The importance of wild resources as a reflection of the resilience and changing nature of early agricultural systems in East Asia and Europe
We examine the changing importance of wild starch rich plant staples, predominantly tree nuts, in early agricultural societies in East Asia and Europe, focusing on Korea, Japan, and Britain. A comparative review highlights variations in the importance of wild plant staples compared to domesticated crops. The Korean Middle to Late Chulmun periods (c. 3,500–1,500 BC) was characterized by a high reliance on nuts alongside millet. This declines with the transition to rice agriculture, but remains significant during the Mumun period (c. 1,500–300 BC). In Japan, the arrival of rice and millets in the Yayoi Period (c. 1,000 BC−250 AD) saw continued evidence for high levels of reliance on wild resources, which declines only in the Kofun and early historical periods. In Early Neolithic Britain (c. 4,000–3,300 BC) cereal agriculture is accompanied by high evidence for wild plant foods. But during the Middle to Late Neolithic (3,300–c. 2,400/2,200 BC) cereals were abandoned on the mainland with hazelnuts becoming a prominent plant staple. Agriculture returned in the second half of the 3rd millennium BC, followed by a strong decline in wild plant food use during the Middle to Late Bronze Age (1,700–700 BC). Such patterns have previously been attributed to the slow adoption of farming by indigenous peoples, with a continued reliance on wild resources. In light of evidence demonstrating that the dispersal of agriculture was largely driven by a mixture of demic-diffusion and introgression of hunter-gatherers into agricultural groups, a reinterpretation of the role of wild foods is needed. It is argued that the relative importance of wild plant staples provides an indicator of the stability and dependability of agricultural and social systems. A heavy reliance on wild foods in early agricultural societies is tied to the slow adaptation of domesticated crops to new environments, where agricultural and social landscapes are yet to be firmly established, and social systems that could mitigate for poor harvests and storage were often absent. The retained lengthy persistence of wild plant staples in East Asian subsistence systems compared to the British Isles likely reflects differences in the ecological and labor demands for rice compared to Western Asiatic cereals.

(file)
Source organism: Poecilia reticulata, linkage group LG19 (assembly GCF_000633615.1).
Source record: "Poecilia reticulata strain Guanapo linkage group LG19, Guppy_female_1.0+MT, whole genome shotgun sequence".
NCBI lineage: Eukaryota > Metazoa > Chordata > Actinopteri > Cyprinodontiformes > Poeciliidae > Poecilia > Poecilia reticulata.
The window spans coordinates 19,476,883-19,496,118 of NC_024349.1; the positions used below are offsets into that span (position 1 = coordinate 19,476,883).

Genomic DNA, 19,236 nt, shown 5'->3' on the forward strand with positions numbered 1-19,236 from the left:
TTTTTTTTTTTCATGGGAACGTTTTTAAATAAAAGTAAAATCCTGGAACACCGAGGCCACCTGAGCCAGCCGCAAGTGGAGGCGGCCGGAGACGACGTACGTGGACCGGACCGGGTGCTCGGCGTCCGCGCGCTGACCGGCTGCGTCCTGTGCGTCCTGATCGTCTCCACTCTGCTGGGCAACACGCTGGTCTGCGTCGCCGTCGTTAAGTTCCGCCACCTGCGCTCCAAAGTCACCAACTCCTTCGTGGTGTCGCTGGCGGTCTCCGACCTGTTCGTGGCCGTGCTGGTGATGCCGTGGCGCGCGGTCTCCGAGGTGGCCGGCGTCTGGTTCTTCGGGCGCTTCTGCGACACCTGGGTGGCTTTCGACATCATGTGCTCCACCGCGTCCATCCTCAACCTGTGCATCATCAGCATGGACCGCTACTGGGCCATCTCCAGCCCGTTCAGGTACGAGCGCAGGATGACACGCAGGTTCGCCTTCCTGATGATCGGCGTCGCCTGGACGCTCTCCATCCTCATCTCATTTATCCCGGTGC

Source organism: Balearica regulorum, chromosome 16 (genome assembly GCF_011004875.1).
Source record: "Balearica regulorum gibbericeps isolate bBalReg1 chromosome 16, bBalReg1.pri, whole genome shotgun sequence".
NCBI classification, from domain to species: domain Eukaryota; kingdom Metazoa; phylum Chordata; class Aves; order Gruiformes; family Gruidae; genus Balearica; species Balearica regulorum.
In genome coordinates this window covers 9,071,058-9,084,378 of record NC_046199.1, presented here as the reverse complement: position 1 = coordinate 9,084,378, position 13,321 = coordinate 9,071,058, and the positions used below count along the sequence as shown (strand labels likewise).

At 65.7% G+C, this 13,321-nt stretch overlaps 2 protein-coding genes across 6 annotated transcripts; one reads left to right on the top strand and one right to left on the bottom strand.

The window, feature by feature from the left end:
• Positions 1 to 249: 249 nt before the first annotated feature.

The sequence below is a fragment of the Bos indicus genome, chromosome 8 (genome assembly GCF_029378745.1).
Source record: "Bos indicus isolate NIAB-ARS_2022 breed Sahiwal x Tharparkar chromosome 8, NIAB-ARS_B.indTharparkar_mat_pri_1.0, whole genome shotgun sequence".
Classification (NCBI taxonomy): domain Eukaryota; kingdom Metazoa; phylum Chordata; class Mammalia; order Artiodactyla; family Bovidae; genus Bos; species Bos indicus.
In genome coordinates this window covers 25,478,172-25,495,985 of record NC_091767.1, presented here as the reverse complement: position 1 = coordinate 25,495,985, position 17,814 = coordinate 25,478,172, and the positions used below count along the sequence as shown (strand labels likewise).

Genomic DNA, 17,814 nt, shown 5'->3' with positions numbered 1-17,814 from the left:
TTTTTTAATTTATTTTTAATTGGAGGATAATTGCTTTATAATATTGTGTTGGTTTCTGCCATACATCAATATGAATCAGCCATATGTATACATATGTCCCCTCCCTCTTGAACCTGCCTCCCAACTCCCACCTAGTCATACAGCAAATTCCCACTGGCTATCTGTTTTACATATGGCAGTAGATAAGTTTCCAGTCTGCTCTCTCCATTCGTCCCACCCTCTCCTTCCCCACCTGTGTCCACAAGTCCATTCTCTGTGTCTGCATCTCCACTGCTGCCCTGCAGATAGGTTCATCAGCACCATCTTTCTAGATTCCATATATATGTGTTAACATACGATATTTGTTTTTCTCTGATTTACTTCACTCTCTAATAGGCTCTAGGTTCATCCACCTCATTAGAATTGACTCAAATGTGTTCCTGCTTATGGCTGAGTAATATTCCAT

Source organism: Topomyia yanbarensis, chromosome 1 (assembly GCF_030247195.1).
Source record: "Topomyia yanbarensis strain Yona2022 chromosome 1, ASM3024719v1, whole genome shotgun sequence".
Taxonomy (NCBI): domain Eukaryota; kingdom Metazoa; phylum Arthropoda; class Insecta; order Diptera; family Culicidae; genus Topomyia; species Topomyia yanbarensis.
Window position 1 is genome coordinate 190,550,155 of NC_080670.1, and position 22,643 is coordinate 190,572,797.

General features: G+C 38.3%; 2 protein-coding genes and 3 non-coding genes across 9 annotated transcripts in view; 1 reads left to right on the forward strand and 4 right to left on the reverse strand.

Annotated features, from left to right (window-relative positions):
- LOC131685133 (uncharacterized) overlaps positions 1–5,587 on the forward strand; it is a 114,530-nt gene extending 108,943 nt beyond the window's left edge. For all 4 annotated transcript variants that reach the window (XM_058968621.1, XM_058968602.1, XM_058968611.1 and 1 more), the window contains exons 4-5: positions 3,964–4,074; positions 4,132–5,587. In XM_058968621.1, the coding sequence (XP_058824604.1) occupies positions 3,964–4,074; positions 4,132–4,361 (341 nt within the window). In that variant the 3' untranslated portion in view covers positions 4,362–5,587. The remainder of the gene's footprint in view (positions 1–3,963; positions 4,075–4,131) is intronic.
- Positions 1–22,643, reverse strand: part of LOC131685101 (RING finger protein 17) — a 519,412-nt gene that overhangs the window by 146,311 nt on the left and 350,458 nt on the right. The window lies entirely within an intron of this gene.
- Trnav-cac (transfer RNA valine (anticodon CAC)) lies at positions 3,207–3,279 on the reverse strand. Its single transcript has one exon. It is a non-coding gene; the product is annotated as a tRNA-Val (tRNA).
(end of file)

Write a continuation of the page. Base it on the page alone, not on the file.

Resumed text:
Stevens, C. J., Crema, E. R., & Shoda, S. (2022). The importance of wild resources as a reflection of the resilience and changing nature of early agricultural systems in East Asia and Europe. Frontiers in Ecology and Evolution, 10 https://doi.org/10.3389/fevo.2022.1017909
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Bayesian analyses of direct radiocarbon dates reveal geographic variations in the rate of rice farming dispersal in prehistoric Japan
The adoption of rice farming during the first millennium BC was a turning point in Japanese prehistory, defining the subsequent cultural, linguistic, and genetic variation in the archipelago. Here, we use a suite of novel Bayesian techniques to estimate the regional rates of dispersal and arrival time of rice farming using radiocarbon dates on charred rice remains. Our results indicate substantial variations in the rate of dispersal of rice within the Japanese islands, hinting at the presence of a mixture of demic and cultural diffusion, geographic variations in the suitability of its cultivation, and the possible role of existing social networks in facilitating or hindering the adoption of the new subsistence economy.
Crema, E. R., Stevens, C. & Shoda, S. (2022). Bayesian analyses of direct radiocarbon dates reveal geographic variations in the rate of rice farming dispersal in prehistoric Japan. Science Advances, 8(38), https://doi.org/10.1126/sciadv.adc9171
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A Bayesian approach for fitting and comparing demographic growth models of radiocarbon dates: A case study on the Jomon-Yayoi transition in Kyushu (Japan)
Large sets of radiocarbon dates are increasingly used as proxies for inferring past population dynamics and the last few years, in particular, saw an increase in the development of new statistical techniques to overcome some of the key challenges imposed by this kind of data. These include: 1) null hypothesis significance testing approaches based on Monte-Carlo simulations or mark permutations; 2) non-parametric Bayesian modelling approaches, and 3) the use of more traditional techniques such as correlation, regression, and AIC-based model comparison directly on the summed probability distribution of radiocarbon dates (SPD). While the range of opportunities offered by these solutions is unquestionably appealing, they often do not consider the uncertainty and the biases arising from calibration effects or sampling error. Here we introduce a novel Bayesian approach and nimbleCarbon, an R package that offers model fitting and comparison for population growth models based on the temporal frequency data of radiocarbon dates. We evaluate the robustness of the proposed approach on a range of simulated scenarios and illustrate its application on a case study focused on the demographic impact of the introduction of wet-rice farming in prehistoric Japan during the 1st millennium BCE.